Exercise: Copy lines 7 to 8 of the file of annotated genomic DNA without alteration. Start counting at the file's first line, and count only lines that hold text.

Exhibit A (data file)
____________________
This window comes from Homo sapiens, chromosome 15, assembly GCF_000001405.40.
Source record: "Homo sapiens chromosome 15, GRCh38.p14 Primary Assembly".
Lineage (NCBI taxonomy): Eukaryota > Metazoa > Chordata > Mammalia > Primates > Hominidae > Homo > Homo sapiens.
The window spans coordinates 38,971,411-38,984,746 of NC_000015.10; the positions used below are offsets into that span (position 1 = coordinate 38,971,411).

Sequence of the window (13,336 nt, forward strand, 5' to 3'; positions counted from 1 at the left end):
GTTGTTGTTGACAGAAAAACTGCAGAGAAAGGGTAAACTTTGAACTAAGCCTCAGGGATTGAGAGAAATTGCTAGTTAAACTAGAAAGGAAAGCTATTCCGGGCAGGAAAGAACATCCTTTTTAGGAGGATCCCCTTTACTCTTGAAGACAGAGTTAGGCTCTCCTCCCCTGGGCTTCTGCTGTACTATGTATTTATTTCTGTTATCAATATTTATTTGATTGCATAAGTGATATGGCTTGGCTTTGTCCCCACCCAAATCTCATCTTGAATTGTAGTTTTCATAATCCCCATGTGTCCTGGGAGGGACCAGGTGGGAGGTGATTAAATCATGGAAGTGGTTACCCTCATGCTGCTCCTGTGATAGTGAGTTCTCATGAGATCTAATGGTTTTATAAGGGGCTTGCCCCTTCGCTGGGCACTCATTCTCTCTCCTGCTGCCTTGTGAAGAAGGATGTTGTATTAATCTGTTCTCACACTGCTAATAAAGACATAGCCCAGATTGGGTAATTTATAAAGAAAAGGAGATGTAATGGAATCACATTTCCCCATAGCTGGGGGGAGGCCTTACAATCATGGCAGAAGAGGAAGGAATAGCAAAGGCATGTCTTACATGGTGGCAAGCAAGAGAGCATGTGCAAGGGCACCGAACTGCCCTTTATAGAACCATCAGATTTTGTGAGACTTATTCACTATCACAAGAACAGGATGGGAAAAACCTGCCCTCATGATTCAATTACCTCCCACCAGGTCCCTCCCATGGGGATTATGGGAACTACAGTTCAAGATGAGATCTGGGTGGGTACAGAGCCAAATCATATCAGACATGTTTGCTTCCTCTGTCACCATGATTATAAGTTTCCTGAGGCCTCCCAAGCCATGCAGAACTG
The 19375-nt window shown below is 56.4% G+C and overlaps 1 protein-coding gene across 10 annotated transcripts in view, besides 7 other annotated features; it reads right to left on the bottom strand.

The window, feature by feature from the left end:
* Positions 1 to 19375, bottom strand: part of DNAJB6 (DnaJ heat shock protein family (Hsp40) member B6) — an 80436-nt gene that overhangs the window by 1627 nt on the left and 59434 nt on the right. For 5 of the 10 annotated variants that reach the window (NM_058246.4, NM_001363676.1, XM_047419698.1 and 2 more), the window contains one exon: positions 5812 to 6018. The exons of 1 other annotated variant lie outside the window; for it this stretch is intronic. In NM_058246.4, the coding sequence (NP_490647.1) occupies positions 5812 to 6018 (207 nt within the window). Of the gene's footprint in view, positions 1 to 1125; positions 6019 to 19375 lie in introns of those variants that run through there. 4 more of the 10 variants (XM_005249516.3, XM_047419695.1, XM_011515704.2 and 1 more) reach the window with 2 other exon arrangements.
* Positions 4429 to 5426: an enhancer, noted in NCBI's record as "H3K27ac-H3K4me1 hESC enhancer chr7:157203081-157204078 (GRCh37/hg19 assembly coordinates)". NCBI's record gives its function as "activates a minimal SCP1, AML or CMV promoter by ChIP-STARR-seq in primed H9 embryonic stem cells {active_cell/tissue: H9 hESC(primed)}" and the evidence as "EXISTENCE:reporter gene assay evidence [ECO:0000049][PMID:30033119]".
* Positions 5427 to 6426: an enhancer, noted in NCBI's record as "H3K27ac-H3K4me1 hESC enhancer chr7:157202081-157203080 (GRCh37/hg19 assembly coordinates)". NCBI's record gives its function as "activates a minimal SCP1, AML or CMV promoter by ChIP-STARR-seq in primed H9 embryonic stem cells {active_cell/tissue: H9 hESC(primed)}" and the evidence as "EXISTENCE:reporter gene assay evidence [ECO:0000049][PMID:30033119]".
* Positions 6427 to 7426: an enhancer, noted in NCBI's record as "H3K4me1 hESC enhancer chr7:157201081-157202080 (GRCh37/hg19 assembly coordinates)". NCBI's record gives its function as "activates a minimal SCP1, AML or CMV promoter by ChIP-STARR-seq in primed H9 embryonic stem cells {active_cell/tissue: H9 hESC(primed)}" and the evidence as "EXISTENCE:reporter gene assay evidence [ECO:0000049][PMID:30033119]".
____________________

The 19375-nt window shown below is 56.4% G+C and overlaps 1 protein-coding gene across 10 annotated transcripts in view, besides 7 other annotated features; it reads right to left on the bottom strand.

The window, feature by feature from the left end: